Australia’s strategic, economic and political apprehension about the rising power of China in the Indo-Pacific has dominated recent national debate – with the growing competition between the United States and China further exacerbating the nation’s anxiety, resulting in a need to reconsider the relationship between Australia and China, explains Dr Peter Layton of Griffith University.
China dominates Australia’s defence debates, with four distinct alternatives emerging. The first is moving towards the US and away from China, embracing balancing against China in deed, if not in word. The Australia Strategic Policy Institute’s Peter Jennings passionately advocates this realist position that sees the world as it is, not as it could be, and considers military power the final arbiter of international disputes.
Trouble is, as the US Secretary of State’s soybean comment highlighted, deepening our US alliance implies Australian economic decline, given China is our greatest trading partner. World War I’s disruption to Australia’s international trade when exports as a percent of Australia’s GDP were similar suggests our possible future pain: GDP declined almost 10 per cent while per capita incomes dropped over 15 per cent. (pp.147-148)
“America First” shows no sign of being willing to mitigate such possibilities. Indeed, the reverse. The Trump administration is actively damaging the global trading system through its attacks on the WTO rules and organisation. Its first economic action was abandoning the Trans-Pacific Partnership, leaving Australia and other allies in the lurch. Astonishingly, given Australia’s large trade deficit with the US, we only avoided tariffs on exports to the US due to personal relationships.
The second strategic alternative is seemingly the reverse. The Australian National University’s Hugh White eloquently argues the US is leaving Asia so Australia needs to rely principally on self-defence. A much larger military is required, with a strategy not dissimilar to Singapore’s poisoned shrimp defence concept – “Don’t swallow us, we’ll poison you” – or Ross Babbage’s “rip an arm off” a large aggressor. This notion suggests Australia cutting a favourable economic deal with China, constraining the US military embrace and having a risk management defence force able to limit the damage China could inflict if it attacked.
Trouble is, China sticks to agreements only when it suits it. Disavowal of a deal at some time could be expected. Like the Trump administration, Chinese adherence to rules-based orders is situational and unpredictable.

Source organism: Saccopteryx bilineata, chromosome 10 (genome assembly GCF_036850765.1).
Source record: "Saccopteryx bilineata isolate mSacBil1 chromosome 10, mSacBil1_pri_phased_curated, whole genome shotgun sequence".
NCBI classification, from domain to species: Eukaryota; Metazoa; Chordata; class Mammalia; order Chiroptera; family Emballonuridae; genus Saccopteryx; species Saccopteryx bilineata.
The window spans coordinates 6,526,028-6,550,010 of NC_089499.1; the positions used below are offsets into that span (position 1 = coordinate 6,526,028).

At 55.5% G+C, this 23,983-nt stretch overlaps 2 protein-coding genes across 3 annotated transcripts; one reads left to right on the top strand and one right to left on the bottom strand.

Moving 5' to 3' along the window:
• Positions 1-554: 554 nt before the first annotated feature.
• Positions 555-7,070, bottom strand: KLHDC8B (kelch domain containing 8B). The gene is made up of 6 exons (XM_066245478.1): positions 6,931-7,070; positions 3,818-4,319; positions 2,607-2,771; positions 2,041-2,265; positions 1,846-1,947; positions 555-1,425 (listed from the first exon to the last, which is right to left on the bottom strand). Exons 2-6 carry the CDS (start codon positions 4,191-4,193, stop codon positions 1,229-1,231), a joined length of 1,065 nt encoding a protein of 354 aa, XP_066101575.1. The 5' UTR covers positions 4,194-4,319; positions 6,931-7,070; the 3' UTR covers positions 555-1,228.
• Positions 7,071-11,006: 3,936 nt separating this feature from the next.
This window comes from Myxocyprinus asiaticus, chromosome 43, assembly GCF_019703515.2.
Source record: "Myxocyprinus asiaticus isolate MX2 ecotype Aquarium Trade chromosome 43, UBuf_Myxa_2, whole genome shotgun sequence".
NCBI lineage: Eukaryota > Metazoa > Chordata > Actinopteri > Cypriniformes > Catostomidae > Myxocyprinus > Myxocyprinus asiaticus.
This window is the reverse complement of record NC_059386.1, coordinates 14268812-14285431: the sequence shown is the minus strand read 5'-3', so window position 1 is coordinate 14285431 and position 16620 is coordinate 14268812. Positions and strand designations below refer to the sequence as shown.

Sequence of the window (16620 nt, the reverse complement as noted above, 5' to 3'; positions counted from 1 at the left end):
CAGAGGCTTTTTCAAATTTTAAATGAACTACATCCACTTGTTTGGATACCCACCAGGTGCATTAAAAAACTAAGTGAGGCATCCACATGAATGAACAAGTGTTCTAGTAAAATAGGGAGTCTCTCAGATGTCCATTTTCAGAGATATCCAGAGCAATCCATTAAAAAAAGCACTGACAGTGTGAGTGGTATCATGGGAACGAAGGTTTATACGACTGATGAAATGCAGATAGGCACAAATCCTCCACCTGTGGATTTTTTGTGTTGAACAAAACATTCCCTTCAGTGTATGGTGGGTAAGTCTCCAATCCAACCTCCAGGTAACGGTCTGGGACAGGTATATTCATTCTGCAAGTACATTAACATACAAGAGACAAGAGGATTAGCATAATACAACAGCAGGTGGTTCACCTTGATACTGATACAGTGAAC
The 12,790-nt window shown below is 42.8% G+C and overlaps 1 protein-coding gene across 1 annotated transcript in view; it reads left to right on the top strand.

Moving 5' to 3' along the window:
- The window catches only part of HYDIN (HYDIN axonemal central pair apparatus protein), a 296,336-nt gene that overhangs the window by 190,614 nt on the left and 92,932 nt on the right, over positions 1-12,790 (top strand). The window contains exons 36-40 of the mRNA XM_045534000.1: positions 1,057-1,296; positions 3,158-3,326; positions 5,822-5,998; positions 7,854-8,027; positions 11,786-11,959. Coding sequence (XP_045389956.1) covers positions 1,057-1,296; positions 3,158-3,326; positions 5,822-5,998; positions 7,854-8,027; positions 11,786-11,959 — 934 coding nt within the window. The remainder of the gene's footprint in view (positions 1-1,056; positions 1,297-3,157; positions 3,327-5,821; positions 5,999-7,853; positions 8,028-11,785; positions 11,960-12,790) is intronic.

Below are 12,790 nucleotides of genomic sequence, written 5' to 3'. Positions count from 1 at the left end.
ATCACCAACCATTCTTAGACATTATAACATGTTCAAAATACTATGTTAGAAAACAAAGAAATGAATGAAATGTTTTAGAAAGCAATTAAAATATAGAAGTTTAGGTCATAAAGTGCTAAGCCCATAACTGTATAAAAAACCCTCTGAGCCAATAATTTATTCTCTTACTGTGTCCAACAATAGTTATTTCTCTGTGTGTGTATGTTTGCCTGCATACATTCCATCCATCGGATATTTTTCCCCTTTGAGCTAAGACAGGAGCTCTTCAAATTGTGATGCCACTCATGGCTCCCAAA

The third strategic alternative assails both previous. University of NSW’s Alan Dupont considers authoritarian states counter such strategies by capturing territory in deniable actions not worth waging a major war over, by using irregular proxy forces like paramilitary commercial fishing fleets, and by interfering in democratic processes and institutions. Modern militaries should be reconfigured. War has undeniably changed, but Dupont paradoxically advocates a high-technology maritime defence seemingly unsuitable to address his identified shortcomings.
The final strategic alternative is the one Australia seems to be implementing. The US is being enlisted to help Australia, not the converse, while there is a major push to deepen regional relationships and make new friends. More specifically, the focus is on the ASEAN states, trying to encourage them to be a bulwark against Chinese expansionism for their own good and Australia’s. It sounds like Australia’s Cold War forward defence strategy, but it’s more reminiscent of seeking security with Asia than against it.
The trouble is it may be too late. China is already neutralising ASEAN, working assiduously to bring it within China’s sphere of influence. The Trump administration’s neglect of counters like the Lower Mekong Initiative have helped China’s advance; US regional influence is declining.
Moreover, Australia’s defence force is built to work with the US, not with ASEAN states; it would need quick changing. So, what to do? There are never perfect solutions – all will have strengths and weaknesses with a choice being inevitably an “on-balance” decision.
To help this, let’s step up to the grand strategy level where the issue moves beyond events, lower level issues and military matters. In grand strategy, the key determinant is deciding the type of future Australia wants, not reacting to others. In this specific case, it becomes the kind of relationship Australia would like with China.
The form of such a relationship might be straightforward: complex interdependence. This acknowledges that multiple formal and informal channels connect societies and that interstate relationships consist of many issues. This sounds like the Australia-China relationship as the Prime Minister sees it.
For each issue area, each state has different sensitivities and vulnerabilities that can be exploited – those involved bargain by manipulating their asymmetrical interdependencies across the multiple channels. It’s an idea that blends realist thinking with international engagement but to make real would need considerable fleshing out.
Nevertheless, the complex interdependence idea hints at a different way to approach China-US tensions. Determining our preferred future might be a better basis for initial strategic deliberations than basing them on the US staying, the US leaving, authoritarian state strategies or ASEAN predilections. Such issues might influence later lower-level debates and be part of our implementation plan, but our starting point should be were we wish to end up.
The grand strategy idea of thinking about the future Australia-China relationship we want, rather than rushing to react to others’ actions, may be worth adopting.
Peter Layton is a visiting fellow at the Griffith Asia Institute at Griffith University and author of the book Grand Strategy.